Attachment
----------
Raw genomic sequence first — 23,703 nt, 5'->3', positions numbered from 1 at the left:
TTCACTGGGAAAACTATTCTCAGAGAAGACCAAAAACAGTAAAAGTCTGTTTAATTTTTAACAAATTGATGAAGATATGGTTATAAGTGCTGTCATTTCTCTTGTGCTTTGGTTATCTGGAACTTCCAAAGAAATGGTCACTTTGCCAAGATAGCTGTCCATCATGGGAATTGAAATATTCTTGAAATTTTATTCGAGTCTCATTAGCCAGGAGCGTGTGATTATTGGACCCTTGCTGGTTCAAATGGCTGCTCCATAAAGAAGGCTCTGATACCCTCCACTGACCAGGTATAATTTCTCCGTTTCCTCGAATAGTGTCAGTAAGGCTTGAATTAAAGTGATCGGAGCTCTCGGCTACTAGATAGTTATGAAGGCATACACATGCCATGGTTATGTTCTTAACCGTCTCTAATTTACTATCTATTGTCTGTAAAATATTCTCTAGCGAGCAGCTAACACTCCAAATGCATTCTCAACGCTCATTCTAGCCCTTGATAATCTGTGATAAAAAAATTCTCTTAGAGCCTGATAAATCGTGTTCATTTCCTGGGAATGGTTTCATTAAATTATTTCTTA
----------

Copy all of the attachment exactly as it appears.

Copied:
Raw genomic sequence first — 23,703 nt, 5'->3', positions numbered from 1 at the left:
TTCACTGGGAAAACTATTCTCAGAGAAGACCAAAAACAGTAAAAGTCTGTTTAATTTTTAACAAATTGATGAAGATATGGTTATAAGTGCTGTCATTTCTCTTGTGCTTTGGTTATCTGGAACTTCCAAAGAAATGGTCACTTTGCCAAGATAGCTGTCCATCATGGGAATTGAAATATTCTTGAAATTTTATTCGAGTCTCATTAGCCAGGAGCGTGTGATTATTGGACCCTTGCTGGTTCAAATGGCTGCTCCATAAAGAAGGCTCTGATACCCTCCACTGACCAGGTATAATTTCTCCGTTTCCTCGAATAGTGTCAGTAAGGCTTGAATTAAAGTGATCGGAGCTCTCGGCTACTAGATAGTTATGAAGGCATACACATGCCATGGTTATGTTCTTAACCGTCTCTAATTTACTATCTATTGTCTGTAAAATATTCTCTAGCGAGCAGCTAACACTCCAAATGCATTCTCAACGCTCATTCTAGCCCTTGATAATCTGTGATAAAAAAATTCTCTTAGAGCCTGATAAATCGTGTTCATTTCCTGGGAATGGTTTCATTAAATTATTTCTTA